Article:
Ron Guth: The Washington Quarter Dollar of 1932 was originally intended to be a commemorative coin to celebrate the 200th anniversary of George Washington's birth. It would have been the second Quartrer Dollar commemorative (the first was the Isabella Quarter Dollar of 1893). The coin proved so popular that the design was continued as a regular-issue for circulation beginning in 1934.
Until 1964, the Washington Quarter Dollar was made of 90% silver, after which the alloy became outer layers of copper-nickel over a core of pure copper.
Washington Quarter Dollars were struck for circulation at Philadelphia, Denver, and San Francisco. Proof versions were struck exclusively at the Philadelphia Mint. Key dates in the series include the 1932-D and S, plus the 1936-D. Major varieties include Heavy, Medium, and Light Mottos of 1934, several Doubled Die Obverses, and some Over-Mintmark varieties (click on the "Date, MM, and Major Variety" tab to see a complete listing).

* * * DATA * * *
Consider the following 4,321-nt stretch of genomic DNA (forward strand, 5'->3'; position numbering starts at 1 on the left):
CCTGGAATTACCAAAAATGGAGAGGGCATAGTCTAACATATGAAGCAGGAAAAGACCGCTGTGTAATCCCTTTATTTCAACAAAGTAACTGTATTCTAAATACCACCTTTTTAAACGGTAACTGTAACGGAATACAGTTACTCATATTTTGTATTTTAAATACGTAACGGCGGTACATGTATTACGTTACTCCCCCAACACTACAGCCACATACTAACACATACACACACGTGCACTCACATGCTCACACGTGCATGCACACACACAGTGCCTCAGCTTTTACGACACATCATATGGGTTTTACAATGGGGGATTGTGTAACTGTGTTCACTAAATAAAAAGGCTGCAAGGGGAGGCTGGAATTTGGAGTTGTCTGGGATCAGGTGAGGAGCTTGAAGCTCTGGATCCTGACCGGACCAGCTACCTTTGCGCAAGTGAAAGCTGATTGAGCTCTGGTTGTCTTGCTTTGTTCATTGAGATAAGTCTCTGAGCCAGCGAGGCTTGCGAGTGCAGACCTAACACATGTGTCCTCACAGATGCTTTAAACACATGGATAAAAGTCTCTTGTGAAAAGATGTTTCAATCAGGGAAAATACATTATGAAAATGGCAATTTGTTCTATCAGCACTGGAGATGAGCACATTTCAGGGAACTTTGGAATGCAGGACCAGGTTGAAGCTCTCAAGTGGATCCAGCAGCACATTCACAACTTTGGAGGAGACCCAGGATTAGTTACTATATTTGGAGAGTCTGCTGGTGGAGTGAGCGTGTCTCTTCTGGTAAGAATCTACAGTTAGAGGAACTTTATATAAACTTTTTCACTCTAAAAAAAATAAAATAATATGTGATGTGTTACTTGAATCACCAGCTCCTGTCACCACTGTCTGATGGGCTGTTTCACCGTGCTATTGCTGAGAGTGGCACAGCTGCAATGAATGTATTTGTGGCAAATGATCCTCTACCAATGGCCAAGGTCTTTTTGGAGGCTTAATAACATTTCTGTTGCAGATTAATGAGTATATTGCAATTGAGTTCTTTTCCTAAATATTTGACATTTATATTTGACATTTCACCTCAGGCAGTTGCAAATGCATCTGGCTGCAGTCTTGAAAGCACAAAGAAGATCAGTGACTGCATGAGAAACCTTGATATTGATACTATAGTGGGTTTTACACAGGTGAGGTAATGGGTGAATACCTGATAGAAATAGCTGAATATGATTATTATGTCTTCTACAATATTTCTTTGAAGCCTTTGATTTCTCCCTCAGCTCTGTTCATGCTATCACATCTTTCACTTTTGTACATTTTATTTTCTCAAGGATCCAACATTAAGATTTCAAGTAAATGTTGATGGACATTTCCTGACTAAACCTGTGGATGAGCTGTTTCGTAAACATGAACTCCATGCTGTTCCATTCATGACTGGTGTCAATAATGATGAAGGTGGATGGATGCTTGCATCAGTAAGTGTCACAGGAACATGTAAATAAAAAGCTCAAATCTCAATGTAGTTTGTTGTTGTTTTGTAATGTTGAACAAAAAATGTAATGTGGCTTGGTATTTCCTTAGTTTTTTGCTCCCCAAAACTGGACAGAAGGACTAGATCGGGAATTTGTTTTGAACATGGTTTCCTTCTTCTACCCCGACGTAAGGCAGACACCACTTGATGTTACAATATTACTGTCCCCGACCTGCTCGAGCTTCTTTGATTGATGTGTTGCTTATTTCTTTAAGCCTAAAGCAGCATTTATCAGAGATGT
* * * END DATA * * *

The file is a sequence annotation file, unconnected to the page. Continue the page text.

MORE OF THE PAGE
In circulated condition, this series is easy to complete and relatively reasonable in price. Most of the coins are directly affected by the price of silver, so values fluctuate up and down based on the current silver price. Whenever the silver price becomes excessive, most of the coins lose their collector premium, and millions have been melted down over the years for their silver content. In Uncirculated condition, several dates, including the afore-mentioned key dates, become very valuable. Numerous dates are excessively rare in top grades even though they are common in lower grades.
The Proof silver versions of the 1992-1998 Washington Quarter Dollars are included here because of their identical design and metal content.